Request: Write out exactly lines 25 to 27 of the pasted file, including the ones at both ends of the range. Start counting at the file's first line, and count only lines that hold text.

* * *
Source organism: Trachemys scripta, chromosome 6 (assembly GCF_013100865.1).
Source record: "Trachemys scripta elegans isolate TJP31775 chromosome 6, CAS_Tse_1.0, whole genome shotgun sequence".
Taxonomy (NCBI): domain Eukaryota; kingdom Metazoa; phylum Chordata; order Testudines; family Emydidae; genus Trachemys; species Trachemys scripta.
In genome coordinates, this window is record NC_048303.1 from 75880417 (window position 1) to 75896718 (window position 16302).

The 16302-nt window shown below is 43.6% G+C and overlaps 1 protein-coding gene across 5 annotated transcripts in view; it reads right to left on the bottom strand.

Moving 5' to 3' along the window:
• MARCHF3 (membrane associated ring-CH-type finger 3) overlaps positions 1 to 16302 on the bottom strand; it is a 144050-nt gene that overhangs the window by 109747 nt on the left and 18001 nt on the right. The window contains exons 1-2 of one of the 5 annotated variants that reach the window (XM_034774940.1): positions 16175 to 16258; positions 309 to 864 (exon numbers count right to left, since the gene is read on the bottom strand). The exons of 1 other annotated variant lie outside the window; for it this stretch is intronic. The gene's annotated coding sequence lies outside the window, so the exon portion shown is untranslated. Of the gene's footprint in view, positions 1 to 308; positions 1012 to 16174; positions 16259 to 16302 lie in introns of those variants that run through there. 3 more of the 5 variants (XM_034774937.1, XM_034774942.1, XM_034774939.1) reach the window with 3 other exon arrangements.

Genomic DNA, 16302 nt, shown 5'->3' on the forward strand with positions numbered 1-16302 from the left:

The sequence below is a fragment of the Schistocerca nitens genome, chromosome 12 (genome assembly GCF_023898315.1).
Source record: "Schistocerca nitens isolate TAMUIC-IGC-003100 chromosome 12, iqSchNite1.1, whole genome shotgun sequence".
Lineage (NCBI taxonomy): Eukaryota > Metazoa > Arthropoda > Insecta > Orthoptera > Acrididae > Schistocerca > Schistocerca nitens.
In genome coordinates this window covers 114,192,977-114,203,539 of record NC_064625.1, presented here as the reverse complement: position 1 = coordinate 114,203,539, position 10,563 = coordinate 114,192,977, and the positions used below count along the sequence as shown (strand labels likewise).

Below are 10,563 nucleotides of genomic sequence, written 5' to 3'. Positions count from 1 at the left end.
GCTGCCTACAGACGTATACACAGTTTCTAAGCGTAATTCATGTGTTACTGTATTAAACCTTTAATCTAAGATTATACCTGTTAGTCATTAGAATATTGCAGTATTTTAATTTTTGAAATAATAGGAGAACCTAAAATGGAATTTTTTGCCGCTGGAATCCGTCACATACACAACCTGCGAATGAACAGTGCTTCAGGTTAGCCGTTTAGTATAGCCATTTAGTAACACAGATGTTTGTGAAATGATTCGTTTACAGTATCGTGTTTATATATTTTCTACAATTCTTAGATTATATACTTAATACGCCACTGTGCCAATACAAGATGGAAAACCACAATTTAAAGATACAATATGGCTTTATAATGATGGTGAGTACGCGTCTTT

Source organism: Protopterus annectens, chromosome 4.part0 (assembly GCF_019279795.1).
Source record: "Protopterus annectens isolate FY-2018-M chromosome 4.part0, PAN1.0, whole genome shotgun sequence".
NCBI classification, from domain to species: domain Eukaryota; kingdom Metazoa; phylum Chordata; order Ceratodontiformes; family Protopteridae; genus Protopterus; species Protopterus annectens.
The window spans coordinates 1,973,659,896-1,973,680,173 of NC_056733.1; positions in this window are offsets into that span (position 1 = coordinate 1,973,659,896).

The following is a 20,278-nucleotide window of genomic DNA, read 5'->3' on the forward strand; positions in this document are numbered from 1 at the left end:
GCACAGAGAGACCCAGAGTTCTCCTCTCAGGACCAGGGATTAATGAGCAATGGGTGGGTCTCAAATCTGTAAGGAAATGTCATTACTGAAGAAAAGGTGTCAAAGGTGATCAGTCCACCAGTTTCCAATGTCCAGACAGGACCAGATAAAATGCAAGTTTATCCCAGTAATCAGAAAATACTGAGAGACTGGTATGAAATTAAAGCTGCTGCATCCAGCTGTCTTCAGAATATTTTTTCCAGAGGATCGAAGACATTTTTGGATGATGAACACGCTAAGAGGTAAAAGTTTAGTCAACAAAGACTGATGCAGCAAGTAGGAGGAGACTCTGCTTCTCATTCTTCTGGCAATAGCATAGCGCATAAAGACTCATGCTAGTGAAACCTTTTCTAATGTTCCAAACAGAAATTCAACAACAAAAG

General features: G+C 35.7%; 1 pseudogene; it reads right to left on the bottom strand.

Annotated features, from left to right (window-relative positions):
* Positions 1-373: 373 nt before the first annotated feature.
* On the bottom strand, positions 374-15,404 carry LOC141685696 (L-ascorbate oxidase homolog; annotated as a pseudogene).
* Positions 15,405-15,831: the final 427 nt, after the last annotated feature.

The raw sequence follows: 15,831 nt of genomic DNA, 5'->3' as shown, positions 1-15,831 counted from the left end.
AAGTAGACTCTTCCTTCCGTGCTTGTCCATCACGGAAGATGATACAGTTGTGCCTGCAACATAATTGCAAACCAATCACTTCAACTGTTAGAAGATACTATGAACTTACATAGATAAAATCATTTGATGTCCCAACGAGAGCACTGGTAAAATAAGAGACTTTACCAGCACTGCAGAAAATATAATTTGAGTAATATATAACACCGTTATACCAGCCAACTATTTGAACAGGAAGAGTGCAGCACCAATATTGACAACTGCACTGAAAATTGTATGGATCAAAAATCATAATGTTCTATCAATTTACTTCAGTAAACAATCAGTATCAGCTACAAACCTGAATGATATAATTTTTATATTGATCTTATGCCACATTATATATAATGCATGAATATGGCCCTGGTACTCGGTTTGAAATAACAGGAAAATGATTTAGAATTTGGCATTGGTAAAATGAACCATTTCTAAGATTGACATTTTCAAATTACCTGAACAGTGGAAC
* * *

* Positions 15,405-15,831: the final 427 nt, after the last annotated feature.

The raw sequence follows: 15,831 nt of genomic DNA, 5'->3' as shown, positions 1-15,831 counted from the left end.
AAGTAGACTCTTCCTTCCGTGCTTGTCCATCACGGAAGATGATACAGTTGTGCCTGCAACATAATTGCAAACCAATCACTTCAACTGTTAGAAGATACTATGAACTTACATAGATAAAATCATTTGATGTCCCAACGAGAGCACTGGTAAAATAAGAGACTTTACCAGCACTGCAGAAAATATAATTTGAGTAATATATAACACCGTTATACCAGCCAACTATTTGAACAGGAAGAGTGCAGCACCAATATTGACAACTGCACTGAAAATTGTATGGATCAAAAATCATAATGTTCTATCAATTTACTTCAGTAAACAATCAGTATCAGCTACAAACCTGAATGATATAATTTTTATATTGATCTTATGCCACATTATATATAATGCATGAATATGGCCCTGGTACTCGGTTTGAAATAACAGGAAAATGATTTAGAATTTGGCATTGGTAAAATGAACCATTTCTAAGATTGACATTTTCAAATTACCTGAACAGTGGAAC